Pilots gear up for monsoon with simulator training

Written by Shaheen Mansuri | Mumbai, Jun 29 | Updated: Jun 30 2008, 05:39am hrs
Airline companies may be in turmoil due to high fuel prices and weakening demand, but they are taking no chances in ensuring safe travel during the monsoon.

In fact, many airlines are giving extensive training to their pilots to help them steer aircraft in adverse weather conditions.

These pilots not only follow the guidelines laid by the director general of civil aviation (DGCA) but also undergo a simulator training to battle different kinds of weather conditions during the rainy season.

Captain Mathais Nordseik, deputy chief pilot, Jet Airways, told FE, During the rainy season, only monsoon-experienced pilots take to the steering of the aircraft.

The co-pilot generally communicates with the air traffic controller (ATC) to get signals for landings and take-offs.

He added that the co-ordination between the co-pilot and the ATC helps them to be informed whether the runway is damp, wet or contaminated, so that appropriate performance may be applied before a take-off or approach is initiated.

Captain J Dhillon, vice-president, flight operations, SpiceJet, agrees that pilots have to be more cautious during the monsoons when the winds are not favourable.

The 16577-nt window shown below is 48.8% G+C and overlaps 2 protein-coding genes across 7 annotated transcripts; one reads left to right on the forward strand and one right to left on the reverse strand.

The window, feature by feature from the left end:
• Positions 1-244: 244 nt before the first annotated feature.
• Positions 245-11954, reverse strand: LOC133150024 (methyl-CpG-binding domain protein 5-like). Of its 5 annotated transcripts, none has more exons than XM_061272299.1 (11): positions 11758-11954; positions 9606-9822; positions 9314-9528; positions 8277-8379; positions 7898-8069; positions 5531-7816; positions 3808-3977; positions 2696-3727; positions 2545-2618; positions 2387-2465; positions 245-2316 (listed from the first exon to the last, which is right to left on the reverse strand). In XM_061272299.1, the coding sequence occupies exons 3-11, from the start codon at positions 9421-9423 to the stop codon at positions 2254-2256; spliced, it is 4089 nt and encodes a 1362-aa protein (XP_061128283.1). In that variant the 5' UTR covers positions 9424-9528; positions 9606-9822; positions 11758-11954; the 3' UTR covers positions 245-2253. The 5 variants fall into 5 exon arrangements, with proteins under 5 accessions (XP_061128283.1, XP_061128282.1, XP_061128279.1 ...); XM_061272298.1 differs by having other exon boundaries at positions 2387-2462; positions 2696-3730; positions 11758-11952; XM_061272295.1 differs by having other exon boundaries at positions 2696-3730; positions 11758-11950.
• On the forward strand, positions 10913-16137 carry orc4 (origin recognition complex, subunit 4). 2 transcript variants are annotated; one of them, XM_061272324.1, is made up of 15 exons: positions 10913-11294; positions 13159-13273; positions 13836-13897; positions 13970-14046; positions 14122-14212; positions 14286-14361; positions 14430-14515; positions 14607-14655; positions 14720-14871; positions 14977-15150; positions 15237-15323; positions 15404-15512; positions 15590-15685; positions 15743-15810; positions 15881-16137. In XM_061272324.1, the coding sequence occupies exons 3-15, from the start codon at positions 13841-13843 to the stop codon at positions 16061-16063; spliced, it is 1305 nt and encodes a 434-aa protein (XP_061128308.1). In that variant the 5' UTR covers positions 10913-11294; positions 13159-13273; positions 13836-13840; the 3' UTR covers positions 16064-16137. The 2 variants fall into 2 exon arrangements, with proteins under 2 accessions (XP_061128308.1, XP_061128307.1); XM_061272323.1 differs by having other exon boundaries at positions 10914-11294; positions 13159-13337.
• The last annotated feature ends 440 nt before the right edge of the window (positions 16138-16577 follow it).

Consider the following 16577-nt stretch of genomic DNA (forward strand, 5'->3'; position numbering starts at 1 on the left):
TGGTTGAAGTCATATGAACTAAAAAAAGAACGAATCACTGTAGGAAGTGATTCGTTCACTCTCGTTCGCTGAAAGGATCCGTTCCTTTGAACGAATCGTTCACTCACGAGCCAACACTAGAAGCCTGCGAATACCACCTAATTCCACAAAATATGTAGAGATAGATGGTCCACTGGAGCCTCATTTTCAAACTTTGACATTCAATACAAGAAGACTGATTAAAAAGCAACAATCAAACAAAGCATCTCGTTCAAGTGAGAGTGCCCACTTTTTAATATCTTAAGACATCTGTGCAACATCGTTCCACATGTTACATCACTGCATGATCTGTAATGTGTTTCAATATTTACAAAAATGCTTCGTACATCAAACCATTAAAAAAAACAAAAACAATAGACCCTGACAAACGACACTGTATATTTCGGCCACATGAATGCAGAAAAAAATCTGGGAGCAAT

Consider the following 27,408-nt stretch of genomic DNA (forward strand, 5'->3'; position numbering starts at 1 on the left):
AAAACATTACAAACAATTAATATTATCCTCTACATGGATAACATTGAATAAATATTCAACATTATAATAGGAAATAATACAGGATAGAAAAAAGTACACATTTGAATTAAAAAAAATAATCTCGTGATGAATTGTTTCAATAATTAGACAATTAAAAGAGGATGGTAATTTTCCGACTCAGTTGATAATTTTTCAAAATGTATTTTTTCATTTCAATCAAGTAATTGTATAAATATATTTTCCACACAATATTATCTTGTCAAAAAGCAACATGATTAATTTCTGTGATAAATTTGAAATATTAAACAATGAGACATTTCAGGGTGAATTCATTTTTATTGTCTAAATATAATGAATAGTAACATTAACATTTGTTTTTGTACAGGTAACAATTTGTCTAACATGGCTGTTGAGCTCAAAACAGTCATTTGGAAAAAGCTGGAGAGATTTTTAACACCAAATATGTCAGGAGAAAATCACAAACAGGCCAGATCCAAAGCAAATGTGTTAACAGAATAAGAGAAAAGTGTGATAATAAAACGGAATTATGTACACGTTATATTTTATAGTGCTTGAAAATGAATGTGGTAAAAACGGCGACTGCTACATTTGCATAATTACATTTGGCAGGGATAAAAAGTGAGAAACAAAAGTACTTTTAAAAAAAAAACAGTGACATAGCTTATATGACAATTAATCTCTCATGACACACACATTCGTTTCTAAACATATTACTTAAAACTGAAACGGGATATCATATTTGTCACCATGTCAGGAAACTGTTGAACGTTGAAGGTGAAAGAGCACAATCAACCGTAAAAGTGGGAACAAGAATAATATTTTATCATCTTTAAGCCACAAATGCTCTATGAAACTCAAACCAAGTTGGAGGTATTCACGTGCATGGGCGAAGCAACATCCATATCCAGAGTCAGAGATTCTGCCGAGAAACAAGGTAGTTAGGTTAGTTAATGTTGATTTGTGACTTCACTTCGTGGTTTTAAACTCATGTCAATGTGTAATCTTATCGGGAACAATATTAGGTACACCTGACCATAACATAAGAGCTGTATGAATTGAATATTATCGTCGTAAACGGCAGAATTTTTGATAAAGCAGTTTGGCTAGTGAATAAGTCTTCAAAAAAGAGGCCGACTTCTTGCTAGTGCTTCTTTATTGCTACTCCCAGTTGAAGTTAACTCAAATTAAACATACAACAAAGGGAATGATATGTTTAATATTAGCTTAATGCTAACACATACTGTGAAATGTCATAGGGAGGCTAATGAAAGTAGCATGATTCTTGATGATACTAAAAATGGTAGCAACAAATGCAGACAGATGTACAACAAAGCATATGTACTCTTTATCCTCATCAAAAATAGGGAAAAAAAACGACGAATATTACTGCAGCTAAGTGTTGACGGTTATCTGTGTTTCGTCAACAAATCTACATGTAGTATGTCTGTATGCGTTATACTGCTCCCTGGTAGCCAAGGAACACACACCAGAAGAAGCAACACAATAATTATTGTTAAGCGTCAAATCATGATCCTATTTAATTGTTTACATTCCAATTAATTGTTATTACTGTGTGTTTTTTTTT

We undergo a simulator training before the monsoons arrive. The training helps us take quick action in case the runway is wet or in case there is a rough wind spate.

Another pilot from a reputed airline said that all the airlines have written to the civil aviation ministry to have provision of more parking bays at airports that are designated as diversion airfields so that they can accommodate more diverted aircraft during the monsoon.

The pilot adds, Airports like Mumbai are prone to heavy disruptions including closure for a limited period due to flooding.

There are hardly any airports where the flights could be diverted. Smaller airports like Aurangabad, Indore, Goa and Pune should be positively made available in such contingencies.

Even the airports are geared up at the onset of monsoon. For instance, the Mumbai International

Airport (MIAL) has installed an automated weather observing system (AWOS) which is an integrated airport weather observing system for airports.

The system helps in terms of visibility and will be useful to the pilots.

Usually, the Mumbai weather is clear but at times and especially during the monsoons, visibility may get poor and that is when the machine helps pilots locate the runways.